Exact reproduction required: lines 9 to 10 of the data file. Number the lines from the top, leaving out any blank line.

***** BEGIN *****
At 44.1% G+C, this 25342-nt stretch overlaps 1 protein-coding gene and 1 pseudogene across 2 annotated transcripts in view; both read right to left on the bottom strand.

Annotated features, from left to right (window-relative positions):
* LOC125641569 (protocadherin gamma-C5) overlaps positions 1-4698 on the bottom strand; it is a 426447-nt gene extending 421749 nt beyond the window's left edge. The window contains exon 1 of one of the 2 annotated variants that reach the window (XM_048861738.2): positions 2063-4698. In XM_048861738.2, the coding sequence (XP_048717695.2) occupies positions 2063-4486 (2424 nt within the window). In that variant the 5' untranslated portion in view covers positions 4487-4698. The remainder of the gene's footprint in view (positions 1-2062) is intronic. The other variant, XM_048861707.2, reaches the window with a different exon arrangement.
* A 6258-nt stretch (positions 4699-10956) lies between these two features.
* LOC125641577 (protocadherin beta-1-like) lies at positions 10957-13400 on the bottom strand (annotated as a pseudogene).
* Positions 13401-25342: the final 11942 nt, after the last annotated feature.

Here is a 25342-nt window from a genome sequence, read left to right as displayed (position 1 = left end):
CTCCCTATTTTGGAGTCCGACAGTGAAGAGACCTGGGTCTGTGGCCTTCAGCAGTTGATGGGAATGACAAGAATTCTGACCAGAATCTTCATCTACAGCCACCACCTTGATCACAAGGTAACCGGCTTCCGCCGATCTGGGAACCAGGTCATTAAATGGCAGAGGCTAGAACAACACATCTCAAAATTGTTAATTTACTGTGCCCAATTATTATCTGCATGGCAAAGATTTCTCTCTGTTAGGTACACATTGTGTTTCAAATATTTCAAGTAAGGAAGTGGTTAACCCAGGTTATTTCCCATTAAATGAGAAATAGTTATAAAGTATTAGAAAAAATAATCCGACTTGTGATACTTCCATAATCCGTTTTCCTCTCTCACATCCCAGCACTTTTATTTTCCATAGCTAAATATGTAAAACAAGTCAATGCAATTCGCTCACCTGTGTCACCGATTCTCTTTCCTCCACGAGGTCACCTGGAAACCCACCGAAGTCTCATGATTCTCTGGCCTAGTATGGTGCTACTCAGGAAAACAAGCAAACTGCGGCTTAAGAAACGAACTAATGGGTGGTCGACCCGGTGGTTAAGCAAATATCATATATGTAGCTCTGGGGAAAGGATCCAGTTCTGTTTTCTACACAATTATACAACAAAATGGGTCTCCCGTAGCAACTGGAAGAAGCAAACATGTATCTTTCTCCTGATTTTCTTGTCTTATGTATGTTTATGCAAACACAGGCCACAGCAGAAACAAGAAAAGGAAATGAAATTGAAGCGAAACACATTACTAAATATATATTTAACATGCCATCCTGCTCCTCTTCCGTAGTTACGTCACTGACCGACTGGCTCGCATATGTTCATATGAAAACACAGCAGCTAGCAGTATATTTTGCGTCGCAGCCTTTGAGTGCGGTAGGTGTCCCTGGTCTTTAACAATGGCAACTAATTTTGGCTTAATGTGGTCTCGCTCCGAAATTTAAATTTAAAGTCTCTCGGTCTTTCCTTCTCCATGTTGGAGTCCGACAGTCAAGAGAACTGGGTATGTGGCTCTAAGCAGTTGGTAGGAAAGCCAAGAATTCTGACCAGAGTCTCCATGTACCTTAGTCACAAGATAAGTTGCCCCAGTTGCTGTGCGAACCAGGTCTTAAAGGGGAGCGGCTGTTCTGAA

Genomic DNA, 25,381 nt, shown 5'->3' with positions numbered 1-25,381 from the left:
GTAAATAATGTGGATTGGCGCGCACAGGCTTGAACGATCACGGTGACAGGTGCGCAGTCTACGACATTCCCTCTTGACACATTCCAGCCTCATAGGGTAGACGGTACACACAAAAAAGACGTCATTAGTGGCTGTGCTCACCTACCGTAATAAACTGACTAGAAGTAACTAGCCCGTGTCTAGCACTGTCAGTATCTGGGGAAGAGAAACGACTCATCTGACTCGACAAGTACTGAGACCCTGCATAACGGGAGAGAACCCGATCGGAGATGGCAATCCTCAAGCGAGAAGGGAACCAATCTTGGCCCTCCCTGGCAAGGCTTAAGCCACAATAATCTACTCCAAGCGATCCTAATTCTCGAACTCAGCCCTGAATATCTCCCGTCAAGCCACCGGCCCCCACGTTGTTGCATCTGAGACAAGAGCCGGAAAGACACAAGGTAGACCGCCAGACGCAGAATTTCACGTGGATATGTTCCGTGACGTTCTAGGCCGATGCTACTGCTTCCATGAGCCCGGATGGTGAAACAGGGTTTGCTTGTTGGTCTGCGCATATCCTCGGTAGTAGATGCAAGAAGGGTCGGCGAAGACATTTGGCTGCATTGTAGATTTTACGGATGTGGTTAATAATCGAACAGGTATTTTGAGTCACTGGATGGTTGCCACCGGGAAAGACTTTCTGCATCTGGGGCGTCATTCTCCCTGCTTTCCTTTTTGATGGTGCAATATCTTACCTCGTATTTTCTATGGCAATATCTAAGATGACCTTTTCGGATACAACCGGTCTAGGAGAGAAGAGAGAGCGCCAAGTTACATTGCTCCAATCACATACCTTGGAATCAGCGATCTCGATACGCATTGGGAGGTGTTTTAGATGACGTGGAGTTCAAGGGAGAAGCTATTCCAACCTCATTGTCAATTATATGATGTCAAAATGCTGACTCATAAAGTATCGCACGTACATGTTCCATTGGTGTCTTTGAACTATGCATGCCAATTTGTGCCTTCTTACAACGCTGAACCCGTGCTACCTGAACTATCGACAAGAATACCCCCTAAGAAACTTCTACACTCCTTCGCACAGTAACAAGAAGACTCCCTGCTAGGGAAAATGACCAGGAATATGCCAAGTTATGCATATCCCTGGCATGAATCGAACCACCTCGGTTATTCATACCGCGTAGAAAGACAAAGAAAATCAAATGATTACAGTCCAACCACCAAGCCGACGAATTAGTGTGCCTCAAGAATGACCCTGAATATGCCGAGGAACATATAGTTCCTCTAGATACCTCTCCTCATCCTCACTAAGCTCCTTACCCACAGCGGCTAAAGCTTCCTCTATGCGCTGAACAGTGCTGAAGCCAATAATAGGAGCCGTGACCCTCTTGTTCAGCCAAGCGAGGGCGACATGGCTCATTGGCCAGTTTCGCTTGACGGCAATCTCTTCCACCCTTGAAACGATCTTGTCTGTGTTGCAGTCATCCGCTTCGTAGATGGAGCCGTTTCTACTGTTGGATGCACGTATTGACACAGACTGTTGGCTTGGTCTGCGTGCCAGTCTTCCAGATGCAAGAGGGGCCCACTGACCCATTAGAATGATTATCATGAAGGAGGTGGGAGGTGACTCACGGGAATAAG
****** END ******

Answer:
Genomic DNA, 25,381 nt, shown 5'->3' with positions numbered 1-25,381 from the left:
GTAAATAATGTGGATTGGCGCGCACAGGCTTGAACGATCACGGTGACAGGTGCGCAGTCTACGACATTCCCTCTTGACACATTCCAGCCTCATAGGGTAGACGGTACACACAAAAAAGACGTCATTAGTGGCTGTGCTCACCTACCGTAATAAACTGACTAGAAGTAACTAGCCCGTGTCTAGCACTGTCAGTATCTGGGGAAGAGAAACGACTCATCTGACTCGACAAGTACTGAGACCCTGCATAACGGGAGAGAACCCGATCGGAGATGGCAATCCTCAAGCGAGAAGGGAACCAATCTTGGCCCTCCCTGGCAAGGCTTAAGCCACAATAATCTACTCCAAGCGATCCTAATTCTCGAACTCAGCCCTGAATATCTCCCGTCAAGCCACCGGCCCCCACGTTGTTGCATCTGAGACAAGAGCCGGAAAGACACAAGGTAGACCGCCAGACGCAGAATTTCACGTGGATATGTTCCGTGACGTTCTAGGCCGATGCTACTGCTTCCATGAGCCCGGATGGTGAAACAGGGTTTGCTTGTTGGTCTGCGCATATCCTCGGTAGTAGATGCAAGAAGGGTCGGCGAAGACATTTGGCTGCATTGTAGATTTTACGGATGTGGTTAATAATCGAACAGGTATTTTGAGTCACTGGATGGTTGCCACCGGGAAAGACTTTCTGCATCTGGGGCGTCATTCTCCCTGCTTTCCTTTTTGATGGTGCAATATCTTACCTCGTATTTTCTATGGCAATATCTAAGATGACCTTTTCGGATACAACCGGTCTAGGAGAGAAGAGAGAGCGCCAAGTTACATTGCTCCAATCACATACCTTGGAATCAGCGATCTCGATACGCATTGGGAGGTGTTTTAGATGACGTGGAGTTCAAGGGAGAAGCTATTCCAACCTCATTGTCAATTATATGATGTCAAAATGCTGACTCATAAAGTATCGCACGTACATGTTCCATTGGTGTCTTTGAACTATGCATGCCAATTTGTGCCTTCTTACAACGCTGAACCCGTGCTACCTGAACTATCGACAAGAATACCCCCTAAGAAACTTCTACACTCCTTCGCACAGTAACAAGAAGACTCCCTGCTAGGGAAAATGACCAGGAATATGCCAAGTTATGCATATCCCTGGCATGAATCGAACCACCTCGGTTATTCATACCGCGTAGAAAGACAAAGAAAATCAAATGATTACAGTCCAACCACCAAGCCGACGAATTAGTGTGCCTCAAGAATGACCCTGAATATGCCGAGGAACATATAGTTCCTCTAGATACCTCTCCTCATCCTCACTAAGCTCCTTACCCACAGCGGCTAAAGCTTCCTCTATGCGCTGAACAGTGCTGAAGCCAATAATAGGAGCCGTGACCCTCTTGTTCAGCCAAGCGAGGGCGACATGGCTCATTGGCCAGTTTCGCTTGACGGCAATCTCTTCCACCCTTGAAACGATCTTGTCTGTGTTGCAGTCATCCGCTTCGTAGATGGAGCCGTTTCTACTGTTGGATGCACGTATTGACACAGACTGTTGGCTTGGTCTGCGTGCCAGTCTTCCAGATGCAAGAGGGGCCCACTGACCCATTAGAATGATTATCATGAAGGAGGTGGGAGGTGACTCACGGGAATAAG